Wellington: A fired up New Zealand on Saturday turned their sights towards the upcoming two Tests against India, bursting with confidence after exceeding expectations by dominating the one-day series.
The first Test starts in Auckland next Thursday, with New Zealand already plotting to continue the barrage of short-pitched deliveries which the Indian batsmen struggled to contend with in the ODIs.
"Even in our wildest dreams we didn't think we could win 4-0 against such a quality side," coach Mike Hesson said.
"We know it's a different format (Tests), and there'll be a few new guys, but we'll definitely take some confidence into the Tests." (Also read: MS Dhoni unable to explain India's horrendous showing)
The gulf between the two sides on the world rankings table may be vast but New Zealand showed it mattered little as they wrapped up the one-day series with an emphatic 87-run victory in the final match in Wellington on Friday.
In the process India, whose best performance was to tie the third match, dropped from first to second in the rankings while New Zealand raised their standing from a modest eighth to seventh.
It is a similar margin at Test level where India are number two with New Zealand in eighth place, but Hesson said his players proved in the ODIs that was no barrier.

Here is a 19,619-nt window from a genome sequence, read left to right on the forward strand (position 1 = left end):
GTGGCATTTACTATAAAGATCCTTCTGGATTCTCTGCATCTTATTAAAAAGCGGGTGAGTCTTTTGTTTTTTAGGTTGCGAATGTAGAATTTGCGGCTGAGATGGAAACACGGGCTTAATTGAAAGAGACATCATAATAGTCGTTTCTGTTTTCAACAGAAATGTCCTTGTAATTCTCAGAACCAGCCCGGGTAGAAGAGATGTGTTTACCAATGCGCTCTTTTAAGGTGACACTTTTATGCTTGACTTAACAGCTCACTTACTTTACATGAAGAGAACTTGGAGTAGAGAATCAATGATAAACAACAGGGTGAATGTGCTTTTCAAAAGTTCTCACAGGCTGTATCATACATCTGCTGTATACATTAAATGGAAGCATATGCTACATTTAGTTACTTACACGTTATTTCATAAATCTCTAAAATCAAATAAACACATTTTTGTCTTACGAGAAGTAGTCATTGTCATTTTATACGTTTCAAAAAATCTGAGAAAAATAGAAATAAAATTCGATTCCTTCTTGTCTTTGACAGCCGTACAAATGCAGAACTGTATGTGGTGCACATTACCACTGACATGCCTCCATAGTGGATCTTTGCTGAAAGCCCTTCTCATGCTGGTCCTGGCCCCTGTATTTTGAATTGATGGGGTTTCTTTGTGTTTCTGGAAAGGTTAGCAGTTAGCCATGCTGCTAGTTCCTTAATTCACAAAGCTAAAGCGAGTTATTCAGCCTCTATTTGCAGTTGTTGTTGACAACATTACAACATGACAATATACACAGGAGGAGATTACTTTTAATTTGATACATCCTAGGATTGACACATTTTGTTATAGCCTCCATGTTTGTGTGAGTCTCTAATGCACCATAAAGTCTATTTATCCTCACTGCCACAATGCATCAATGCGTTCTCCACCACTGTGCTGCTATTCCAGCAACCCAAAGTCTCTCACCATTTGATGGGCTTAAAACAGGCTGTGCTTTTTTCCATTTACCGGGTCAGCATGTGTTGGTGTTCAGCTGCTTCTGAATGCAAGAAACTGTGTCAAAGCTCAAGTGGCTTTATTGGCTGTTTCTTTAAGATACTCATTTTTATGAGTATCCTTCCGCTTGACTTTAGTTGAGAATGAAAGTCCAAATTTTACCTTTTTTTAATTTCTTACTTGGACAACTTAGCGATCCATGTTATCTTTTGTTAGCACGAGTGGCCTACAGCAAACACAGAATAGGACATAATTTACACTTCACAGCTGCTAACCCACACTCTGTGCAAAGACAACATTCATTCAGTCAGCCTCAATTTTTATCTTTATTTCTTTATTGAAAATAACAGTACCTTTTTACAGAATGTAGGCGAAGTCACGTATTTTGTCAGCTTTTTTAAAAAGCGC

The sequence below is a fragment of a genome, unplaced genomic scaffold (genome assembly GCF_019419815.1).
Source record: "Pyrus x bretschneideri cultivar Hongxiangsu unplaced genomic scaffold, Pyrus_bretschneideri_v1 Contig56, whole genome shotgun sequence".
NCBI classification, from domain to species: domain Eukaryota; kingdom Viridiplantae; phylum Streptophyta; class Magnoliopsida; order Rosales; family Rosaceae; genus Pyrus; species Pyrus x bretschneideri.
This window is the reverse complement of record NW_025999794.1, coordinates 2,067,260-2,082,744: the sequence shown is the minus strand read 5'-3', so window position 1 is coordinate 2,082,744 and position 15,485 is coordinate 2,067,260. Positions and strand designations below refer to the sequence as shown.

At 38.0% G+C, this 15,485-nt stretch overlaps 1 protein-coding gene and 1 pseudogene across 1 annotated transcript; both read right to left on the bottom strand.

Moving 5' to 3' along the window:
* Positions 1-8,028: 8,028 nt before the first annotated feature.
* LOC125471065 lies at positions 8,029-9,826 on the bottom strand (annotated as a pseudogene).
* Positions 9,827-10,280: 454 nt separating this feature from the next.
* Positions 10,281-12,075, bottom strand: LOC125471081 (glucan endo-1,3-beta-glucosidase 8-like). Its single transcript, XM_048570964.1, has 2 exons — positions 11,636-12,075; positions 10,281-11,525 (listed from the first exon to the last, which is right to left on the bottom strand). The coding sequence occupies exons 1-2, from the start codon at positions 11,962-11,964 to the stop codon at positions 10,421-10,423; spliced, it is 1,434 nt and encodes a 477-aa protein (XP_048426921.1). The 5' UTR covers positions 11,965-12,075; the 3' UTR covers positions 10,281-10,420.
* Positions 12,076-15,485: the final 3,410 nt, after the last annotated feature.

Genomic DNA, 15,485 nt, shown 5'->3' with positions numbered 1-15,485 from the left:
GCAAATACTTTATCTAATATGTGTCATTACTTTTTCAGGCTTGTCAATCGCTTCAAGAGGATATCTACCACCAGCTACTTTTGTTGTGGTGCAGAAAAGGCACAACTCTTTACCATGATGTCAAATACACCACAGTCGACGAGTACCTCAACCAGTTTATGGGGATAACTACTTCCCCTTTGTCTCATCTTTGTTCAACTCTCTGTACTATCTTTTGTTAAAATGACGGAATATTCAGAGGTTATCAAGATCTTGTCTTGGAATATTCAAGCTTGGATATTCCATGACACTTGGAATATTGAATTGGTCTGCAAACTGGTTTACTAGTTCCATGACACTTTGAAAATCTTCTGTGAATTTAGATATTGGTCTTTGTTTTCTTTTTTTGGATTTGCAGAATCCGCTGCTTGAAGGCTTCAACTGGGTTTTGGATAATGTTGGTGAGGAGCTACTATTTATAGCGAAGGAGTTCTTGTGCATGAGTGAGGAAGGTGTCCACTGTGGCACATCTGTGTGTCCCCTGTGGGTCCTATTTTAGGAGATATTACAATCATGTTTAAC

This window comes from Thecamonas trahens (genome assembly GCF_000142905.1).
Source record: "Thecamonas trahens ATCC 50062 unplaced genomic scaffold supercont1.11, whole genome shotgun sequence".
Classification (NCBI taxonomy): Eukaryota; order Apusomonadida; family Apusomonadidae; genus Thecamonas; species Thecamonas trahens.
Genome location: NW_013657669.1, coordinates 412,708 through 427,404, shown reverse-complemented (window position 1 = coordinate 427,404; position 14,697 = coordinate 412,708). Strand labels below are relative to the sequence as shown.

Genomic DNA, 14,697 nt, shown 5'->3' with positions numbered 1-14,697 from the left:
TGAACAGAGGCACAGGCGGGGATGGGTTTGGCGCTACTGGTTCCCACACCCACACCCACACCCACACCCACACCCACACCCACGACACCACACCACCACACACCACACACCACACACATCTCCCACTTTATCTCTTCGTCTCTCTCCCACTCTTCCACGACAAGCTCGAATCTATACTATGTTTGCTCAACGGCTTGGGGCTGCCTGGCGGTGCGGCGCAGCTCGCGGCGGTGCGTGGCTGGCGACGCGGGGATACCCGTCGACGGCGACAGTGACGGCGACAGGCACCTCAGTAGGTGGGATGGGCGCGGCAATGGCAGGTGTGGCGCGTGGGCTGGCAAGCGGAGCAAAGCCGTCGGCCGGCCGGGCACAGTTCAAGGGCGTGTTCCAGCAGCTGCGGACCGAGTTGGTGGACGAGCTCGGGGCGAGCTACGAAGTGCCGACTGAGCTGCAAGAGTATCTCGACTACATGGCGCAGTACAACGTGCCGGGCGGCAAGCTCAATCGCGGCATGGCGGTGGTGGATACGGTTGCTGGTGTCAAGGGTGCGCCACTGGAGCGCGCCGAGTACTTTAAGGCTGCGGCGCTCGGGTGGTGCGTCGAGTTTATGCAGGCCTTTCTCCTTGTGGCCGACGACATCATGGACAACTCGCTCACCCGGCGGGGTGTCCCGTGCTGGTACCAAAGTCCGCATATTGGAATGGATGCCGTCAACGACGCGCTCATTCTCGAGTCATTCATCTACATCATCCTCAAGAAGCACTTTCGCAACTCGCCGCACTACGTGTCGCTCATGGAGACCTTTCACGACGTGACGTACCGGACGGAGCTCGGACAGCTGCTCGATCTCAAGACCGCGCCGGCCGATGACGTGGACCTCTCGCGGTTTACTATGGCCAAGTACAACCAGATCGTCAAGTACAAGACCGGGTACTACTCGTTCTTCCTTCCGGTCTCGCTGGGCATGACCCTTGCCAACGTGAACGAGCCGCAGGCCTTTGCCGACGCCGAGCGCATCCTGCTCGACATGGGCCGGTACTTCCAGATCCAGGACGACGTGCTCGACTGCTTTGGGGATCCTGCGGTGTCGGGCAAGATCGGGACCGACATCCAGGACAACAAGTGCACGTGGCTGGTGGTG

"It's all very well having plans but you need quality players to execute them and we certainly saw that. It was as good as it gets really from a coach's point of view," he said. (Related: Ground-breaking series win for us, says McCullum)
"A number of different players stood up throughout the series at key times," he added, singling out the imperious form of Kane Williamson and Ross Taylor who will reprise their roles at three and four in the Test batting line up.
Williamson became the fourth New Zealander to score a half-century in five consecutive ODIs, while Taylor produced back-to-back centuries for only the fourth time by a New Zealander in a one-day series.
New Zealand captain Brendon McCullum hailed his side's ruthless streak with short-pitched bowling, built on the blueprint of bowling coach Shane Bond, and warned India there would be no let up in the Tests.
"It's something that's Shane's pretty hot on," McCullum said. "He's keen to see our guys hostile and aggressive with ball in hand and it's certainly a tactic we'll look to employ in the Test series"
But India's repeated failures trying to handle the sort-pitched delivery did not mean they would abandon the hook shot, according to captain Mahendara Singh Dhoni, who wants his batsmen to take a positive approach into the Tests.
"At times they (New Zealand) bowled really well but at the same time we have to back ourselves to play the shots, the kind of cricket, that we're known for," he said.
"You may lose a few games but it's also important to see the kind of attitude you bring and try to play aggressive cricket.
"Even if you get out you get out. What's important is to have a positive intent right from the start."